While synthetic endocrine disruptors are the most commonly discussed examples of chemicals that exhibit NMDR patterns of toxicity, they are not the only substances that do. Heavy metals such as lead, cadmium, selenium, arsenic, and manganese show NMDR patterns as well. In fact, even though the presumption of monotonicity pervades all of risk assessment, it is unclear whether even the majority of compounds actually do act in that simplistic manner. What is clear, as Pete Myers states, is that “by ignoring NMDR curves, risk assessment as currently practiced is deeply flawed and unquestionably allows people to be exposed to harmful chemicals at dangerous doses.”

One of the major flaws lies in the methods of chemical toxicity testing. Most toxicity tests utilize a maximum of three doses as reference points. As we know from basic algebra, plotting three points cannot possibly lead to an accurate estimation of any curve. In order to determine the level at which negative health effects might emerge, says Myers, “You need to have tested an extraordinarily wide range of doses and have, preferably, at least five doses across that range.” He adds, “You can’t say anything about the absence of (NMDR) with just three doses.” Thus, with such a small set of reference points, many substances could appear to follow monotonic dose-response with the attendant fall-back assumption of safety a very low levels of exposure. But, untested low doses could actually be the most harmful.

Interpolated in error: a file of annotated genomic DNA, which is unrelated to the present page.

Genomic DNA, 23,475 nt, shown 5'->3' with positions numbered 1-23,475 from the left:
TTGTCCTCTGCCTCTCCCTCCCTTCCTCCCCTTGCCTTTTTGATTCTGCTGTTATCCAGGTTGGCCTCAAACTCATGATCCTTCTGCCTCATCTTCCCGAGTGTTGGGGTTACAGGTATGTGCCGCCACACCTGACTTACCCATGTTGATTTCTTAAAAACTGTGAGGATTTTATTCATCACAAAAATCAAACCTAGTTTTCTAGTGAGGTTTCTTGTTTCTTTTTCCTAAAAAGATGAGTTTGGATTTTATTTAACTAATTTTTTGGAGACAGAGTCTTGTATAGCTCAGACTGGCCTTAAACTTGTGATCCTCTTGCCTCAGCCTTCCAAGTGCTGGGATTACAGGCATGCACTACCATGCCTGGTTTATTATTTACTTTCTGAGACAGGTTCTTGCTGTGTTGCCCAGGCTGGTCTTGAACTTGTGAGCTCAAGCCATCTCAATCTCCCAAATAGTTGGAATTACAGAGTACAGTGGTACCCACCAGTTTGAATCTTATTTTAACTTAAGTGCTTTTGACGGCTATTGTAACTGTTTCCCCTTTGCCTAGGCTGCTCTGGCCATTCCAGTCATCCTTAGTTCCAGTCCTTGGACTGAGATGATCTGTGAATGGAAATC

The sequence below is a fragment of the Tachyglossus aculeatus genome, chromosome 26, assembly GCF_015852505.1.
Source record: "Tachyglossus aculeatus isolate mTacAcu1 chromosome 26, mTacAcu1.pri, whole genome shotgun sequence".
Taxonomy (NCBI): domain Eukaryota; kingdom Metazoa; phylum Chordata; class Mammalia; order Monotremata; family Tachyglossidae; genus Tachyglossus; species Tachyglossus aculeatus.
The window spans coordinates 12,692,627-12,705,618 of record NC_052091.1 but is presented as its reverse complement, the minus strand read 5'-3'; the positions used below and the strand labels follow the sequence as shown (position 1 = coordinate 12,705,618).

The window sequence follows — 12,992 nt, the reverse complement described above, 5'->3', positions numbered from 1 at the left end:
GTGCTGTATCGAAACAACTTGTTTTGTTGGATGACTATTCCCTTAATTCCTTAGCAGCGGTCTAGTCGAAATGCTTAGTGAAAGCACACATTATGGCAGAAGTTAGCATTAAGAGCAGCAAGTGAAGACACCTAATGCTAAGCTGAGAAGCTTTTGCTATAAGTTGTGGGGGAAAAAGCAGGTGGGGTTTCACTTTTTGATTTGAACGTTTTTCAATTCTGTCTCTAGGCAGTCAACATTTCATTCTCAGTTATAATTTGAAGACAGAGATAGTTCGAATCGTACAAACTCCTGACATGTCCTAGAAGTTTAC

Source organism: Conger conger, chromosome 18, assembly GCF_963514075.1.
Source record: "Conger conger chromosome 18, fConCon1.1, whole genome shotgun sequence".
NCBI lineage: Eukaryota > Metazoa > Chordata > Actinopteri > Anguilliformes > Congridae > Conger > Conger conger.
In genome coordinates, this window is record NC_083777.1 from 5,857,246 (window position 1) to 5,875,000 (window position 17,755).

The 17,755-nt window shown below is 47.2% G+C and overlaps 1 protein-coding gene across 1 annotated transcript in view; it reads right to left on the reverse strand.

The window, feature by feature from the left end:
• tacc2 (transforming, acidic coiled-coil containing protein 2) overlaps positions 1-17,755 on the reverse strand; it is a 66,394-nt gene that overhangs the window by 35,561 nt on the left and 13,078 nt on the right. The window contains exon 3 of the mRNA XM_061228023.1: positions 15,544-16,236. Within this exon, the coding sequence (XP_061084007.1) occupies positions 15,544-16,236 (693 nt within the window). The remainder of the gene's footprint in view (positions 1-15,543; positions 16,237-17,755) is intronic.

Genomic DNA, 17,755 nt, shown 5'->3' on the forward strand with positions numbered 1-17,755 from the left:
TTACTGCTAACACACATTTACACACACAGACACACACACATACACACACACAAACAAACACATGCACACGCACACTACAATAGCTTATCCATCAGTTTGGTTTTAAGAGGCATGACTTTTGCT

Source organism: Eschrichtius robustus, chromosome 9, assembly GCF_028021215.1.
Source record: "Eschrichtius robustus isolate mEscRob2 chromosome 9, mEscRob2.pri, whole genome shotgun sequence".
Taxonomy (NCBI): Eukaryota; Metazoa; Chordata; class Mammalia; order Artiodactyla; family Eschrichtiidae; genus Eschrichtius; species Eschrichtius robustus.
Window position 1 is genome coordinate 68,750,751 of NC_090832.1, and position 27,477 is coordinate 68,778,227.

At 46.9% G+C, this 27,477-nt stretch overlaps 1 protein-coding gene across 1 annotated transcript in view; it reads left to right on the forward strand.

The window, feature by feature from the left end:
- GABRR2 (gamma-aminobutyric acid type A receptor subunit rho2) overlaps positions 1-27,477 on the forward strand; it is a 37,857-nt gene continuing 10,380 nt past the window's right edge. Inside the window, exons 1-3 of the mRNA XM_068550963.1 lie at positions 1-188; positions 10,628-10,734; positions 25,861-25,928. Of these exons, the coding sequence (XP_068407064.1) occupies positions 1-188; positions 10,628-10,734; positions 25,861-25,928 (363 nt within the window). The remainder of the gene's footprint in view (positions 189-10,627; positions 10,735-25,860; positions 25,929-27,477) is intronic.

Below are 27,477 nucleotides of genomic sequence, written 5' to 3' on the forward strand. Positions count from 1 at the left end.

Further complicating determinations of safe levels of chemicals, dose-response curves are specific to precise endpoints. Endpoints are the biological outcomes – such as cancer, reproductive toxicity, or neurological impairment for which toxicologists test. Even if all of the possible endpoints could be or were tested for each chemical (which they are not), each chemical may follow a different curve for each endpoint assessed. For example, arsenic acts monotonically for cancer risk, but inflammatory markers in the umbilical cord of pregnant women are lowest at intermediate levels of arsenic exposure, demonstrating a NMDR curve for that endpoint. Hence, the same chemical may be both safe and unsafe at the same exact level of exposure, depending upon which health effect one examines.

Another issue with establishing safe levels of any single chemical through traditional toxicity measurements stems from the fact that cumulative exposures are not accounted for, nor are aggregate exposures. Chemicals in combination may act synergistically. Roundup herbicide, for instance, causes cell cycle dysfunction (which can lead to cancer) and apoptosis (programmed cell death) in certain product formulations which contain different “inert” (yet toxic) ingredients. These toxic effects are either not produced or produced to a much lesser degree from glyphosate (the “active” ingredient) alone.